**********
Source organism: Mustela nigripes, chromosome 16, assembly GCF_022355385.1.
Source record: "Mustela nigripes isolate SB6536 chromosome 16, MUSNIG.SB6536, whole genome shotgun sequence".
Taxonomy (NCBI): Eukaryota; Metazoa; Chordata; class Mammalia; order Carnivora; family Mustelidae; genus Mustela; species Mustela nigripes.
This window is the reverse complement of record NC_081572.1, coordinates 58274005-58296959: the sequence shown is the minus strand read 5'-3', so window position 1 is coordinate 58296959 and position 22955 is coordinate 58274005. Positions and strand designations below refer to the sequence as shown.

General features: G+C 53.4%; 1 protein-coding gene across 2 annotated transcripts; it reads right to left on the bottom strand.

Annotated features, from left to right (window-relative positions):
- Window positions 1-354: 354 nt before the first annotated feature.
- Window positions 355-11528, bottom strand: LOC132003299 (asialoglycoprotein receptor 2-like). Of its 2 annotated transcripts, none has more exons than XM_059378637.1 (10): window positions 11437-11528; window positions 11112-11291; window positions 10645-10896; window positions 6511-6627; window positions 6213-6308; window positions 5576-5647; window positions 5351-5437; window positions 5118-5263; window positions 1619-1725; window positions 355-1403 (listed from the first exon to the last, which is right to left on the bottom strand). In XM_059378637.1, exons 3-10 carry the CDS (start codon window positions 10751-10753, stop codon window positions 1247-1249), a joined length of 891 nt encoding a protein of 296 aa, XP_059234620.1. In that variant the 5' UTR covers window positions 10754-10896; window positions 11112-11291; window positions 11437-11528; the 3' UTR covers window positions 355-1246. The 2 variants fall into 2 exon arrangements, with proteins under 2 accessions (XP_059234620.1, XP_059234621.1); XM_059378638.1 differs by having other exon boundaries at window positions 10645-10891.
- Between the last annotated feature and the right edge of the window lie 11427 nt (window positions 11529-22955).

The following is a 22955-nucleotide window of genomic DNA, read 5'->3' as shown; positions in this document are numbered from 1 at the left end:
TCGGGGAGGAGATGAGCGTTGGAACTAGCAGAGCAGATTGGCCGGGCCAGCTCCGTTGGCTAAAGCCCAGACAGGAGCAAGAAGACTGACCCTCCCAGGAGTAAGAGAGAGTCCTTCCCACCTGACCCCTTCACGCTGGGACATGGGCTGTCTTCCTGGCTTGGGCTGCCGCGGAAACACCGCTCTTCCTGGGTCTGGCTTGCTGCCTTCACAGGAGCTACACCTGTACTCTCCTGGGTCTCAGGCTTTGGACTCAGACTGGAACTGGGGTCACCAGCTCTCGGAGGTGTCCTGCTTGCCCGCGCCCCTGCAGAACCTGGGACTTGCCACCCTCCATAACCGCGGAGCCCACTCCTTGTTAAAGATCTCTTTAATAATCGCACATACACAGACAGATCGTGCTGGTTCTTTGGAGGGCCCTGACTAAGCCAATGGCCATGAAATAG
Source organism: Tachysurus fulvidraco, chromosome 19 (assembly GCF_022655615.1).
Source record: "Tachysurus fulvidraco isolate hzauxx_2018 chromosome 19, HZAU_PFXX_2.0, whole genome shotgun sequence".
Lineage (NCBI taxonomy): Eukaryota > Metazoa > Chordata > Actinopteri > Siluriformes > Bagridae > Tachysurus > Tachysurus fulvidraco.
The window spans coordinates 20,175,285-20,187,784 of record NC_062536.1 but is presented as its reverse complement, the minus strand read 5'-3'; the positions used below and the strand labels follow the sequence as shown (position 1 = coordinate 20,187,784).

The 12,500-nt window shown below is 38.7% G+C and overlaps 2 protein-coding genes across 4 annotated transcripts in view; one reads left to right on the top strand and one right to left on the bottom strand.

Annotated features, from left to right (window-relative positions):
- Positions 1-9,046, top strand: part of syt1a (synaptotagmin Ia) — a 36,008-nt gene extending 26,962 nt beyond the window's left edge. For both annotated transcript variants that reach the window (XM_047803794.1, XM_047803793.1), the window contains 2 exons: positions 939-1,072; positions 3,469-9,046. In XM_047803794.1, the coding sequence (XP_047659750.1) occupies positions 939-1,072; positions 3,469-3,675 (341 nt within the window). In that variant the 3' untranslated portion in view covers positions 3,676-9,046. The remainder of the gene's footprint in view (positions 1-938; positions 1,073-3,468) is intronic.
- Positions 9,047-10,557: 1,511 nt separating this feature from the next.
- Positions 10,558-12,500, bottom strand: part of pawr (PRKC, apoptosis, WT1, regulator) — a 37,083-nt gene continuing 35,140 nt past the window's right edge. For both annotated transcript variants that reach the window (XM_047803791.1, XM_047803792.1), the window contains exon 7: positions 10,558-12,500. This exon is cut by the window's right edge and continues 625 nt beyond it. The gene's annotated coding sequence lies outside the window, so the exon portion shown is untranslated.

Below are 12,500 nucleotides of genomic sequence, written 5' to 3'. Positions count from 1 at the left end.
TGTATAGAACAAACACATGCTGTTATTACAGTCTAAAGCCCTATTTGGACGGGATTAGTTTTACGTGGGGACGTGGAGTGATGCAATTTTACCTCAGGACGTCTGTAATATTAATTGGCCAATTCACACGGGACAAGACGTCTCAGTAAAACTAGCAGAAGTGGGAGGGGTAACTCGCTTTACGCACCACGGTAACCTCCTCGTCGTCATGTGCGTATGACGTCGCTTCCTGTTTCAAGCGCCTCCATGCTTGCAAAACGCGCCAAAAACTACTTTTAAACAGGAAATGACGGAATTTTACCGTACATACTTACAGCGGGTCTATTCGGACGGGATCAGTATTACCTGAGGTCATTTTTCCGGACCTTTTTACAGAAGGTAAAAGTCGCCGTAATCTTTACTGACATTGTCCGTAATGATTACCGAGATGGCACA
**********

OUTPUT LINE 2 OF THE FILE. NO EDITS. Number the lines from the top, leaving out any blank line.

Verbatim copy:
Source record: "Mustela nigripes isolate SB6536 chromosome 16, MUSNIG.SB6536, whole genome shotgun sequence".